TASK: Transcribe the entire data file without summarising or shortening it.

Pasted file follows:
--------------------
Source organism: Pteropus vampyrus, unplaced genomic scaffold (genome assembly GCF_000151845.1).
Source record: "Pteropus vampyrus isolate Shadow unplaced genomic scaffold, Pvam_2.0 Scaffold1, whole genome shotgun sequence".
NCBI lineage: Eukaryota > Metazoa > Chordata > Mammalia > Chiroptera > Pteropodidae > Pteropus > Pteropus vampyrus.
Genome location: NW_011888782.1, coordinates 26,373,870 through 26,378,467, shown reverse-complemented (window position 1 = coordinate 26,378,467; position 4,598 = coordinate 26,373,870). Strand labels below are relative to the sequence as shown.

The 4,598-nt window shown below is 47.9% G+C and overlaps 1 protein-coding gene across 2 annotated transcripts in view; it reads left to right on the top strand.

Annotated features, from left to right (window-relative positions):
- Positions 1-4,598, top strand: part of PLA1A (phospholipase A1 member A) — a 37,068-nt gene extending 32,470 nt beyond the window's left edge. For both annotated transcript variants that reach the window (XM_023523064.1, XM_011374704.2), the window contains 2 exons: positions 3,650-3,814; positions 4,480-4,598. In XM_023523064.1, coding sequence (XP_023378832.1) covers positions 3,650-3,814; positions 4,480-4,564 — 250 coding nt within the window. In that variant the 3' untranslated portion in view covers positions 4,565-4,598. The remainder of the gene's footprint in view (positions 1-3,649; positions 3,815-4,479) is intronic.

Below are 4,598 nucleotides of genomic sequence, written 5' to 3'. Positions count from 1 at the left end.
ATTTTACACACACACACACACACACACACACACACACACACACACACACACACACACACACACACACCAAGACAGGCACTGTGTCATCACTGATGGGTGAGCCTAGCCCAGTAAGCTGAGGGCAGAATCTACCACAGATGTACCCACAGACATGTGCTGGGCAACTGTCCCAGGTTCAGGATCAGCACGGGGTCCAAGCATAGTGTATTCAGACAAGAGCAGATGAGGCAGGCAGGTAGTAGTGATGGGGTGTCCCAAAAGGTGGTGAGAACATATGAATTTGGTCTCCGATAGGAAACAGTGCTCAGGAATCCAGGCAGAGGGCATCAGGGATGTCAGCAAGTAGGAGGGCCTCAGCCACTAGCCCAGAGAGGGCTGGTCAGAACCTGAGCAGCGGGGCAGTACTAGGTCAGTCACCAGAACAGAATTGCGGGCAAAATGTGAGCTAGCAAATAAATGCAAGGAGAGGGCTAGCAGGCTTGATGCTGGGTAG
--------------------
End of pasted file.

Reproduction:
Source organism: Pteropus vampyrus, unplaced genomic scaffold (genome assembly GCF_000151845.1).
Source record: "Pteropus vampyrus isolate Shadow unplaced genomic scaffold, Pvam_2.0 Scaffold1, whole genome shotgun sequence".
NCBI lineage: Eukaryota > Metazoa > Chordata > Mammalia > Chiroptera > Pteropodidae > Pteropus > Pteropus vampyrus.
Genome location: NW_011888782.1, coordinates 26,373,870 through 26,378,467, shown reverse-complemented (window position 1 = coordinate 26,378,467; position 4,598 = coordinate 26,373,870). Strand labels below are relative to the sequence as shown.

The 4,598-nt window shown below is 47.9% G+C and overlaps 1 protein-coding gene across 2 annotated transcripts in view; it reads left to right on the top strand.

Annotated features, from left to right (window-relative positions):
- Positions 1-4,598, top strand: part of PLA1A (phospholipase A1 member A) — a 37,068-nt gene extending 32,470 nt beyond the window's left edge. For both annotated transcript variants that reach the window (XM_023523064.1, XM_011374704.2), the window contains 2 exons: positions 3,650-3,814; positions 4,480-4,598. In XM_023523064.1, coding sequence (XP_023378832.1) covers positions 3,650-3,814; positions 4,480-4,564 — 250 coding nt within the window. In that variant the 3' untranslated portion in view covers positions 4,565-4,598. The remainder of the gene's footprint in view (positions 1-3,649; positions 3,815-4,479) is intronic.

Below are 4,598 nucleotides of genomic sequence, written 5' to 3'. Positions count from 1 at the left end.
ATTTTACACACACACACACACACACACACACACACACACACACACACACACACACACACACACACACCAAGACAGGCACTGTGTCATCACTGATGGGTGAGCCTAGCCCAGTAAGCTGAGGGCAGAATCTACCACAGATGTACCCACAGACATGTGCTGGGCAACTGTCCCAGGTTCAGGATCAGCACGGGGTCCAAGCATAGTGTATTCAGACAAGAGCAGATGAGGCAGGCAGGTAGTAGTGATGGGGTGTCCCAAAAGGTGGTGAGAACATATGAATTTGGTCTCCGATAGGAAACAGTGCTCAGGAATCCAGGCAGAGGGCATCAGGGATGTCAGCAAGTAGGAGGGCCTCAGCCACTAGCCCAGAGAGGGCTGGTCAGAACCTGAGCAGCGGGGCAGTACTAGGTCAGTCACCAGAACAGAATTGCGGGCAAAATGTGAGCTAGCAAATAAATGCAAGGAGAGGGCTAGCAGGCTTGATGCTGGGTAG